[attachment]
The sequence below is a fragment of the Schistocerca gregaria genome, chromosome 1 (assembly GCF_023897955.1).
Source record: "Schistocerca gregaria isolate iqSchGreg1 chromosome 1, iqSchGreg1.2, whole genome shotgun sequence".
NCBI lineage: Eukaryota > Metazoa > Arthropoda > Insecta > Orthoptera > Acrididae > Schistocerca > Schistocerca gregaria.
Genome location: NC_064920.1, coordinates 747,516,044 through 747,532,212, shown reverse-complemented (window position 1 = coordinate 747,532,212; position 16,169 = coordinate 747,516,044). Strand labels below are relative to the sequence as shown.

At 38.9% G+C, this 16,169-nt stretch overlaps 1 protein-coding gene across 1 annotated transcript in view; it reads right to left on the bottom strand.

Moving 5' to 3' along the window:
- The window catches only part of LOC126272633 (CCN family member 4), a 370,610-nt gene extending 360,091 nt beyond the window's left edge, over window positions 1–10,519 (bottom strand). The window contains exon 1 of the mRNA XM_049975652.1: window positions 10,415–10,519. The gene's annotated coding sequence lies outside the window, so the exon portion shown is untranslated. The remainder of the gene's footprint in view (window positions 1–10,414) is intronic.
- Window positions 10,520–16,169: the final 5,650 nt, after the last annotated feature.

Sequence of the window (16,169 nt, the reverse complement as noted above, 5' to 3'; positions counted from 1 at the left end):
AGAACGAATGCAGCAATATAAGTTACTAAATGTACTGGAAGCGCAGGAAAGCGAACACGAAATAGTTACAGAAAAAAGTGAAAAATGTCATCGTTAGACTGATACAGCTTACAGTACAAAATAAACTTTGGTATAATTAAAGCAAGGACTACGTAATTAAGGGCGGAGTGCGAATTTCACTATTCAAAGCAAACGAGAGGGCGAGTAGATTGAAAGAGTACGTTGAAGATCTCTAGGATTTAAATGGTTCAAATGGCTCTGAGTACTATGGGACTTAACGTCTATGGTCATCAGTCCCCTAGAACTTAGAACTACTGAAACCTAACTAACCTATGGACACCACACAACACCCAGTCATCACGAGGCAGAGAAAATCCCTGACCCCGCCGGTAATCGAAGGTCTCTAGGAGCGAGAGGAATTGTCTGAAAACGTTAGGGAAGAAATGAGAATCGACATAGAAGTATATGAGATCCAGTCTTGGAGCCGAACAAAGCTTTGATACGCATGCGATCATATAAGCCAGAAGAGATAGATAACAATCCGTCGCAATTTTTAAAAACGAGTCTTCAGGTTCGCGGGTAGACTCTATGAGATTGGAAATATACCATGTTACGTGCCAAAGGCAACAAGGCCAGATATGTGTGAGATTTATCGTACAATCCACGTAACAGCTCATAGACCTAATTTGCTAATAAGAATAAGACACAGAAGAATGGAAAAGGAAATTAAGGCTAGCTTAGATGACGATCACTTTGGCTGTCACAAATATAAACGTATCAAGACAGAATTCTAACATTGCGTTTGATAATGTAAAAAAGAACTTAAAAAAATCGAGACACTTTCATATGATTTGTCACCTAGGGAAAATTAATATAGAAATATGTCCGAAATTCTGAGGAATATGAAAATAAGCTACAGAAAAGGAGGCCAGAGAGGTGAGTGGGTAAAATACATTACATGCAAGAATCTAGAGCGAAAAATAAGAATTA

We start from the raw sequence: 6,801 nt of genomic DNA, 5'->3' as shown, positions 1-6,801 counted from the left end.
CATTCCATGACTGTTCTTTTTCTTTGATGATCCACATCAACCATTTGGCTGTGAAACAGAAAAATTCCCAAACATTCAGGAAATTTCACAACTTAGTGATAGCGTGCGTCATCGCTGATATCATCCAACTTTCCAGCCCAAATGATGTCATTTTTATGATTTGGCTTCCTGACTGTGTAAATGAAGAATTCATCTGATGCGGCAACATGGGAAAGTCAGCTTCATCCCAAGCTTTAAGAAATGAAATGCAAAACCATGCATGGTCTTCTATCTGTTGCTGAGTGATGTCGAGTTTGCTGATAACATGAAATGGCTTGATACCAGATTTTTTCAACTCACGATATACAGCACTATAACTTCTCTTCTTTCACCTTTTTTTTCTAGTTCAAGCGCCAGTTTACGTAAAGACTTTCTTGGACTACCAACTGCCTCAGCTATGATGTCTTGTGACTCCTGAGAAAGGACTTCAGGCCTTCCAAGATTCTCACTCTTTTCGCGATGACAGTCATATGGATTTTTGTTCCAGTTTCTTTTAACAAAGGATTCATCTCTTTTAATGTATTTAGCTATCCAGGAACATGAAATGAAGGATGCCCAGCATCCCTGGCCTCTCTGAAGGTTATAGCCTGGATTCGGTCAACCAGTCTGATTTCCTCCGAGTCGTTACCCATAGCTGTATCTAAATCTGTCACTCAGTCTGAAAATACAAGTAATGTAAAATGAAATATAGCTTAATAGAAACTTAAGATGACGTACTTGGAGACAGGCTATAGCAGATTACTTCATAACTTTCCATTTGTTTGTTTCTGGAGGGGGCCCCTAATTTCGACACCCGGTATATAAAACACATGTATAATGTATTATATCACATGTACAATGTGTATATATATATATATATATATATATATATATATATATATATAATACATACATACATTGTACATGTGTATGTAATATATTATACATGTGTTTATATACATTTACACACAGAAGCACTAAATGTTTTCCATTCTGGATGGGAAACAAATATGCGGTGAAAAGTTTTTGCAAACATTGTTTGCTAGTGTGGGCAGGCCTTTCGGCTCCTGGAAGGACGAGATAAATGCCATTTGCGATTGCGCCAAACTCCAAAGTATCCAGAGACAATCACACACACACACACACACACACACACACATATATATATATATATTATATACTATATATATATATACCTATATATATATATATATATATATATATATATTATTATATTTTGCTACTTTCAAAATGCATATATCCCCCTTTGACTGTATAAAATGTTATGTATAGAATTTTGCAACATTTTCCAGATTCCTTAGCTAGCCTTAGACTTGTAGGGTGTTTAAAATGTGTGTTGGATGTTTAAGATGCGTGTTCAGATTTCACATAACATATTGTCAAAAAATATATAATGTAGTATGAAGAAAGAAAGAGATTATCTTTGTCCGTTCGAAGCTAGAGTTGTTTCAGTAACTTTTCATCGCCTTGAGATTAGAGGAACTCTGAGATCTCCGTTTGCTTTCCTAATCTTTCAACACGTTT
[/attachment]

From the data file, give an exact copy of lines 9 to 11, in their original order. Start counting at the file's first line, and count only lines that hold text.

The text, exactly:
Sequence of the window (16,169 nt, the reverse complement as noted above, 5' to 3'; positions counted from 1 at the left end):
AGAACGAATGCAGCAATATAAGTTACTAAATGTACTGGAAGCGCAGGAAAGCGAACACGAAATAGTTACAGAAAAAAGTGAAAAATGTCATCGTTAGACTGATACAGCTTACAGTACAAAATAAACTTTGGTATAATTAAAGCAAGGACTACGTAATTAAGGGCGGAGTGCGAATTTCACTATTCAAAGCAAACGAGAGGGCGAGTAGATTGAAAGAGTACGTTGAAGATCTCTAGGATTTAAATGGTTCAAATGGCTCTGAGTACTATGGGACTTAACGTCTATGGTCATCAGTCCCCTAGAACTTAGAACTACTGAAACCTAACTAACCTATGGACACCACACAACACCCAGTCATCACGAGGCAGAGAAAATCCCTGACCCCGCCGGTAATCGAAGGTCTCTAGGAGCGAGAGGAATTGTCTGAAAACGTTAGGGAAGAAATGAGAATCGACATAGAAGTATATGAGATCCAGTCTTGGAGCCGAACAAAGCTTTGATACGCATGCGATCATATAAGCCAGAAGAGATAGATAACAATCCGTCGCAATTTTTAAAAACGAGTCTTCAGGTTCGCGGGTAGACTCTATGAGATTGGAAATATACCATGTTACGTGCCAAAGGCAACAAGGCCAGATATGTGTGAGATTTATCGTACAATCCACGTAACAGCTCATAGACCTAATTTGCTAATAAGAATAAGACACAGAAGAATGGAAAAGGAAATTAAGGCTAGCTTAGATGACGATCACTTTGGCTGTCACAAATATAAACGTATCAAGACAGAATTCTAACATTGCGTTTGATAATGTAAAAAAGAACTTAAAAAAATCGAGACACTTTCATATGATTTGTCACCTAGGGAAAATTAATATAGAAATATGTCCGAAATTCTGAGGAATATGAAAATAAGCTACAGAAAAGGAGGCCAGAGAGGTGAGTGGGTAAAATACATTACATGCAAGAATCTAGAGCGAAAAATAAGAATTA

We start from the raw sequence: 6,801 nt of genomic DNA, 5'->3' as shown, positions 1-6,801 counted from the left end.